Porters to get € 32m for Limassol, Larnaca licenses
Porter companies at Limassol port will get EUR 28 mln in compensation for their licenses, equalling a cool EUR 1 mln for each of the 28 porters, but lifting the final hurdle in tendering out the management of the port’s services to private bidders.
The government, acting as landlord and future regulator of the island’s commercial ports, will provide a further EUR 3.6 mln to the porters operating in Larnaca port, once the management agreement has been concluded with finalist Zenon Consortium.
Transport Minister Marios Demetriades said that a preliminary agreement with the Limassol porters should be signed “within a few days”, but should be patient for the one in Larnaca.
The government-owned Cyprus Ports Authority has put out to tender three services at Limassol port for the container terminal (25-30 years), marine services (10-20 years) and the passenger and commercial terminal (25-30 years), with some 70 companies already keen to submit an expression of interest (EoI) by the July 17 deadline.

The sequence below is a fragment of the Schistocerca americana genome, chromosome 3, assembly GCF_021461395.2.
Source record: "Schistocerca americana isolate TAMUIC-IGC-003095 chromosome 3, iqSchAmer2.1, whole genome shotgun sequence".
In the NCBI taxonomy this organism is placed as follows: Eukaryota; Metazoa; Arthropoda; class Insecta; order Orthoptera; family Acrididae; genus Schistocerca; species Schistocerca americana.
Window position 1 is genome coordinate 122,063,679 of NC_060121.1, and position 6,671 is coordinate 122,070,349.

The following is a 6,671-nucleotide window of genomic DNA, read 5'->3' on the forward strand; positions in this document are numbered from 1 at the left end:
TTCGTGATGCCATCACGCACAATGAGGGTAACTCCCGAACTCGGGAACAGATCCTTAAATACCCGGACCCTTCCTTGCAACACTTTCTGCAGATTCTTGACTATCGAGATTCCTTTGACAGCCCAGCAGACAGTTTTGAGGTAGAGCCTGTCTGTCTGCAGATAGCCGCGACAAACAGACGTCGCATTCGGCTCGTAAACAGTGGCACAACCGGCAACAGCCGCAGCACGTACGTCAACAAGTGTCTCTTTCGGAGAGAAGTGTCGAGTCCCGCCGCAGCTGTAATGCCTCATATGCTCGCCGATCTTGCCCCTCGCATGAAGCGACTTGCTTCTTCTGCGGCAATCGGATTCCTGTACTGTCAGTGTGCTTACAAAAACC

This is the island’s main commercial port capable of docking vessels up to 340m in length and handles all of the container traffic (imports, exports, transit re-exports) and accounts for 40-50% of total cargo by tonnage. The nearby Vassiliko port is an exclusive cement exporting and oil storage facility that handles the rest of the island’s cargo by tonnage.
Limassol port also handles about 75% of cruise and passenger traffic, with the rest handled by Larnaca port and marina, that is designated as the ‘home port’.
The privatisation of the CPA’s services with the Limassol port operator chosen by the first quarter of 2016, is part of the government’s public sector reform that will see the state abandoning commercial activities in port management, telecommunications and electricity production, and retaining only the ownership of the ports, the national power grids and telecom networks.
In accordance with the economic adjustment programme signed with the Troika of international lenders, Cyprus needs to raise about EUR 1.4 bln from the sale of assets and outsourcing services, cutting back on its huge public sector payroll and servicing the EUR 10 bln bailout that rescued the island from collapse and the banks from a meltdown.